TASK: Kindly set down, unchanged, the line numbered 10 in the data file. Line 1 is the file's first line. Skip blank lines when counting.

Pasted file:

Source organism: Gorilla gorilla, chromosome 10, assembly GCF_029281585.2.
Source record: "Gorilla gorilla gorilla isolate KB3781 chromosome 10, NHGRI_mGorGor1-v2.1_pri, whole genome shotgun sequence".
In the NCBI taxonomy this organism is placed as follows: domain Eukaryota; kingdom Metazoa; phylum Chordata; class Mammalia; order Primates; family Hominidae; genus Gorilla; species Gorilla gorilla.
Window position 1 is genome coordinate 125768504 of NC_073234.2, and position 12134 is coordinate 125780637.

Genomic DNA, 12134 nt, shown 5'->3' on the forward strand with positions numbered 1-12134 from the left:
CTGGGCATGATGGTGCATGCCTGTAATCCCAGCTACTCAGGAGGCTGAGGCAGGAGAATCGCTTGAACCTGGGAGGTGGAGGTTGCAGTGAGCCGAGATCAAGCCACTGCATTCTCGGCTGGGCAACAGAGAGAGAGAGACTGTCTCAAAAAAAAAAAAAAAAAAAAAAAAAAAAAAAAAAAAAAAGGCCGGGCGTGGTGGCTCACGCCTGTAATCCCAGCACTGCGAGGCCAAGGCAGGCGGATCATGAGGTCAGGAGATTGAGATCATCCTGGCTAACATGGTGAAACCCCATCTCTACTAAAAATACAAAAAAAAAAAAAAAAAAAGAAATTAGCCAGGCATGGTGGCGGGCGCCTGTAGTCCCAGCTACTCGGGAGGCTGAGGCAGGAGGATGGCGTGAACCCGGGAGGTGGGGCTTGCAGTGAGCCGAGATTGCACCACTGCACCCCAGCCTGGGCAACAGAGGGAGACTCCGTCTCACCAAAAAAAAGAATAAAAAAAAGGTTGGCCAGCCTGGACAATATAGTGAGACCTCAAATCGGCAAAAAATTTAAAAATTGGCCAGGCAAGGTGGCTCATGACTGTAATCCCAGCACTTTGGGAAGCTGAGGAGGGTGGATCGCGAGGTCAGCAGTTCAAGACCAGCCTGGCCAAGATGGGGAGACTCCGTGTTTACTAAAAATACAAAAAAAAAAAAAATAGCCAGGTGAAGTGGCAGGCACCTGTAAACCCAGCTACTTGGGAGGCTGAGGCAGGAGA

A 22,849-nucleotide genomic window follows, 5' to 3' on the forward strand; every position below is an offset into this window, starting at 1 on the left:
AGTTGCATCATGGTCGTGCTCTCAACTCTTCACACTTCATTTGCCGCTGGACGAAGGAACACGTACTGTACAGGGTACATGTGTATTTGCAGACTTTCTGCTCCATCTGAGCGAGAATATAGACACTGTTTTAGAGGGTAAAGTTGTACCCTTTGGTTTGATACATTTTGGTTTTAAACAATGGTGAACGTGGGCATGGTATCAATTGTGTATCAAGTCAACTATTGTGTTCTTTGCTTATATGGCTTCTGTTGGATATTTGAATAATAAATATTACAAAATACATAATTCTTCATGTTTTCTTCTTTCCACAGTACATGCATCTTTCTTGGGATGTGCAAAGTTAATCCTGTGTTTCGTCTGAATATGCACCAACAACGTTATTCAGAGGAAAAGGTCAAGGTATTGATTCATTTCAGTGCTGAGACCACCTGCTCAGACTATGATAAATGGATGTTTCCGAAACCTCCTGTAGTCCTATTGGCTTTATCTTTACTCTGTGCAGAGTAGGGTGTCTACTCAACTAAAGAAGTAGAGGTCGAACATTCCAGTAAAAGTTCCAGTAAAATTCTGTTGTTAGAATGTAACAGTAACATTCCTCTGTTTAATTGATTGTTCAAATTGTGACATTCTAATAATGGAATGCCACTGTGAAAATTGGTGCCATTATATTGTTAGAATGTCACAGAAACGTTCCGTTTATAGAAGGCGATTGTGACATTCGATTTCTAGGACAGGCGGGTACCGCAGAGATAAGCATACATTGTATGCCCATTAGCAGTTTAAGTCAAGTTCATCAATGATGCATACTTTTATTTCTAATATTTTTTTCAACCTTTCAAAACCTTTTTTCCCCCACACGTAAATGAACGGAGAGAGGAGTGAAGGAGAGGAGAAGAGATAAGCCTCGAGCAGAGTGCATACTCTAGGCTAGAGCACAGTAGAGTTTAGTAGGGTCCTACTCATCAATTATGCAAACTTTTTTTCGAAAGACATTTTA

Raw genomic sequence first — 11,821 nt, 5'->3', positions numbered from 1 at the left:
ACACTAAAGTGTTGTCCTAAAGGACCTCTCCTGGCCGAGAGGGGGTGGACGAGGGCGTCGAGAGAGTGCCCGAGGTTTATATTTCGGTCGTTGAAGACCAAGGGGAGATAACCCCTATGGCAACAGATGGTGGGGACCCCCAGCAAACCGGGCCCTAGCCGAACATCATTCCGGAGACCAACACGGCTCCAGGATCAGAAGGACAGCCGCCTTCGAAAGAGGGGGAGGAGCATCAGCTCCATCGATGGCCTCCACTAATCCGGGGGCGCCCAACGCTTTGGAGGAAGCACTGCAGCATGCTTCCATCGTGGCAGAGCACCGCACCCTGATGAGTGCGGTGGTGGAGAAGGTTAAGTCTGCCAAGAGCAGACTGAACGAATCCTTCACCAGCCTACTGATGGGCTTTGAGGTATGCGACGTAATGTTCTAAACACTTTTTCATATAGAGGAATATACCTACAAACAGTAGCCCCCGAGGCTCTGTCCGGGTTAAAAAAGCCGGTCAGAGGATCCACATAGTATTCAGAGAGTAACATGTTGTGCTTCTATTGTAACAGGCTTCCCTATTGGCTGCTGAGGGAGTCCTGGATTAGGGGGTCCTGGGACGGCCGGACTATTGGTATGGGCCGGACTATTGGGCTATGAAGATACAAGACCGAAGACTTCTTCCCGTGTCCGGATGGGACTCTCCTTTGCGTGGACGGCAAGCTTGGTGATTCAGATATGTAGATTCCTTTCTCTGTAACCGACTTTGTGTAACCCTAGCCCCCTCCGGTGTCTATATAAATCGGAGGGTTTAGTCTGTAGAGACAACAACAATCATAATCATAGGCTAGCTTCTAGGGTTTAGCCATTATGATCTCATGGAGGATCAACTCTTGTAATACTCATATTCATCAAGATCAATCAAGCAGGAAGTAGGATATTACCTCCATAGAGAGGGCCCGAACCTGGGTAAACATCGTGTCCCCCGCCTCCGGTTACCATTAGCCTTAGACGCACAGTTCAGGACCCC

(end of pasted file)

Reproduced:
ACACTAAAGTGTTGTCCTAAAGGACCTCTCCTGGCCGAGAGGGGGTGGACGAGGGCGTCGAGAGAGTGCCCGAGGTTTATATTTCGGTCGTTGAAGACCAAGGGGAGATAACCCCTATGGCAACAGATGGTGGGGACCCCCAGCAAACCGGGCCCTAGCCGAACATCATTCCGGAGACCAACACGGCTCCAGGATCAGAAGGACAGCCGCCTTCGAAAGAGGGGGAGGAGCATCAGCTCCATCGATGGCCTCCACTAATCCGGGGGCGCCCAACGCTTTGGAGGAAGCACTGCAGCATGCTTCCATCGTGGCAGAGCACCGCACCCTGATGAGTGCGGTGGTGGAGAAGGTTAAGTCTGCCAAGAGCAGACTGAACGAATCCTTCACCAGCCTACTGATGGGCTTTGAGGTATGCGACGTAATGTTCTAAACACTTTTTCATATAGAGGAATATACCTACAAACAGTAGCCCCCGAGGCTCTGTCCGGGTTAAAAAAGCCGGTCAGAGGATCCACATAGTATTCAGAGAGTAACATGTTGTGCTTCTATTGTAACAGGCTTCCCTATTGGCTGCTGAGGGAGTCCTGGATTAGGGGGTCCTGGGACGGCCGGACTATTGGTATGGGCCGGACTATTGGGCTATGAAGATACAAGACCGAAGACTTCTTCCCGTGTCCGGATGGGACTCTCCTTTGCGTGGACGGCAAGCTTGGTGATTCAGATATGTAGATTCCTTTCTCTGTAACCGACTTTGTGTAACCCTAGCCCCCTCCGGTGTCTATATAAATCGGAGGGTTTAGTCTGTAGAGACAACAACAATCATAATCATAGGCTAGCTTCTAGGGTTTAGCCATTATGATCTCATGGAGGATCAACTCTTGTAATACTCATATTCATCAAGATCAATCAAGCAGGAAGTAGGATATTACCTCCATAGAGAGGGCCCGAACCTGGGTAAACATCGTGTCCCCCGCCTCCGGTTACCATTAGCCTTAGACGCACAGTTCAGGACCCC